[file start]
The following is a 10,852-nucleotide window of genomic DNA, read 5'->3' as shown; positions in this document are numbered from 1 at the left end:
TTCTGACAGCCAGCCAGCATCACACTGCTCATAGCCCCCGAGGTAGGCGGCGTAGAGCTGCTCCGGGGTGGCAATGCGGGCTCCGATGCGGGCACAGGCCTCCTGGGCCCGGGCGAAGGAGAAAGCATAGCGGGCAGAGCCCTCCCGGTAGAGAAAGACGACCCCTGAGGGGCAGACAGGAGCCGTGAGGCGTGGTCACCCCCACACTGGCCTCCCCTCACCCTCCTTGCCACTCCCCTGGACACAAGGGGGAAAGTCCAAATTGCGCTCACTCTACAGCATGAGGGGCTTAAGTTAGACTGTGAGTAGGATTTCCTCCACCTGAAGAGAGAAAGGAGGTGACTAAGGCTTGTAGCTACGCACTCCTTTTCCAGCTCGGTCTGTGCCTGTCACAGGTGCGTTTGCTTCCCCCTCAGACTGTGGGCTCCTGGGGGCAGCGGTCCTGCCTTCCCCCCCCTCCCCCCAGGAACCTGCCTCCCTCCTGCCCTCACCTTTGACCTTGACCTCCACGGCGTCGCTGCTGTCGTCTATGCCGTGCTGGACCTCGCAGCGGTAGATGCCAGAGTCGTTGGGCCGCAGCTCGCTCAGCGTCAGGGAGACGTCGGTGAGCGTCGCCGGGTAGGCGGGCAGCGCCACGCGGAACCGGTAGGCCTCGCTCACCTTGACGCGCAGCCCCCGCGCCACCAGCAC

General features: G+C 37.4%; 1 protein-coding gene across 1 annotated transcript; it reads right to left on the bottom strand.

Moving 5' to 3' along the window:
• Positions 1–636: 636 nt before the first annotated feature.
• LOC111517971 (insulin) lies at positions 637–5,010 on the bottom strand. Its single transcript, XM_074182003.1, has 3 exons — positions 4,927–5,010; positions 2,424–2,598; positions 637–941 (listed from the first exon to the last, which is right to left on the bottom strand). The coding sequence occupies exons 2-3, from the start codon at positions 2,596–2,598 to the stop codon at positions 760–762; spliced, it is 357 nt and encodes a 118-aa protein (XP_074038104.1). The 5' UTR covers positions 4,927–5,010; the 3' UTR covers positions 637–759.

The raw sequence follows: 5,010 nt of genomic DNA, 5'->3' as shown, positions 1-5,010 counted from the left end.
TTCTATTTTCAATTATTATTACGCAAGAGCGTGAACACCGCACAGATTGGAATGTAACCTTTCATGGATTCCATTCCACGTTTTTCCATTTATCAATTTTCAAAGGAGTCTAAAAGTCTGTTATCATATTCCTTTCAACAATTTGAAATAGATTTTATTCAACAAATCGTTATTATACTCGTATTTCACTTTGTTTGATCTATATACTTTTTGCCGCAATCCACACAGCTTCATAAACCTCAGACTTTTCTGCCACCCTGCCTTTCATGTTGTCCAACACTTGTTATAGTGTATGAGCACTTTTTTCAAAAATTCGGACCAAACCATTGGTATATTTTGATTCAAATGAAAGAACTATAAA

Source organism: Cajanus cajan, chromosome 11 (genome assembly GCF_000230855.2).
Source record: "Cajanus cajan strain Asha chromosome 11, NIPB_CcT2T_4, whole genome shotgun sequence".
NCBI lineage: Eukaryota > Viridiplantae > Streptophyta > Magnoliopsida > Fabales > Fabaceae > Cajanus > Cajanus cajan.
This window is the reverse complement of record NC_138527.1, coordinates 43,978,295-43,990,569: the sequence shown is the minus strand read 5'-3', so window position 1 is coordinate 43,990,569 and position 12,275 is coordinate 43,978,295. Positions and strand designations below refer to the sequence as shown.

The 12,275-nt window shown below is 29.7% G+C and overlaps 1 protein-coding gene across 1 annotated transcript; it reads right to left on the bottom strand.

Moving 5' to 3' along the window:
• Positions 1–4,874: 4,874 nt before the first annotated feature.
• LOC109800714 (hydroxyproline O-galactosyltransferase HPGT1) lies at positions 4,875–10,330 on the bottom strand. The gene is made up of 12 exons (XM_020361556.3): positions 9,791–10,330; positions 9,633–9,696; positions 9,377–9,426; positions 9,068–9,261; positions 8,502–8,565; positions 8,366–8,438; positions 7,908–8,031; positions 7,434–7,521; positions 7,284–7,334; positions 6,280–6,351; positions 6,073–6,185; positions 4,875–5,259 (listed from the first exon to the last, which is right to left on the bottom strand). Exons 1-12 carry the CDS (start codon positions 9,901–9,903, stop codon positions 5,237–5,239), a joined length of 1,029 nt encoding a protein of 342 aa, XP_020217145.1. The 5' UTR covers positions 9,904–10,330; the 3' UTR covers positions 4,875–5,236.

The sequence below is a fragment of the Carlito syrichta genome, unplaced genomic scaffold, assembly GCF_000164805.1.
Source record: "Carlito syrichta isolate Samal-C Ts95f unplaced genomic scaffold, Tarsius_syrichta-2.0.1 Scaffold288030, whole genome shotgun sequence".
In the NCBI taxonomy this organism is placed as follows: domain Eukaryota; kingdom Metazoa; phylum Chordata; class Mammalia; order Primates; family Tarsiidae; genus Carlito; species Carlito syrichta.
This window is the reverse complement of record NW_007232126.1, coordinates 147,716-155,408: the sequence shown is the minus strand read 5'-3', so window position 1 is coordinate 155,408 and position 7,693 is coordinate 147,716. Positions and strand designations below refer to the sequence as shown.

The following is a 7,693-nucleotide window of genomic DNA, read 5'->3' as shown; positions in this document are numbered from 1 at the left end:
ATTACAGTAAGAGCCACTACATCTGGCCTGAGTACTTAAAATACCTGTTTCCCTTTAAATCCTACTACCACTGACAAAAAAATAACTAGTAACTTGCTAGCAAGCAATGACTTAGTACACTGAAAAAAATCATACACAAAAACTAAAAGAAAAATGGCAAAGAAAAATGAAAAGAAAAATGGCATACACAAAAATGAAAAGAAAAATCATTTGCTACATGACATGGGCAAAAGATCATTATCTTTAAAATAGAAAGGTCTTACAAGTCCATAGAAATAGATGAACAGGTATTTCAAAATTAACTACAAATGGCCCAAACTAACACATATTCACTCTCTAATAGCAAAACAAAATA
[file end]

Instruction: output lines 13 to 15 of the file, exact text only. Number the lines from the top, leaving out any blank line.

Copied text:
The 12,275-nt window shown below is 29.7% G+C and overlaps 1 protein-coding gene across 1 annotated transcript; it reads right to left on the bottom strand.

Moving 5' to 3' along the window:
• Positions 1–4,874: 4,874 nt before the first annotated feature.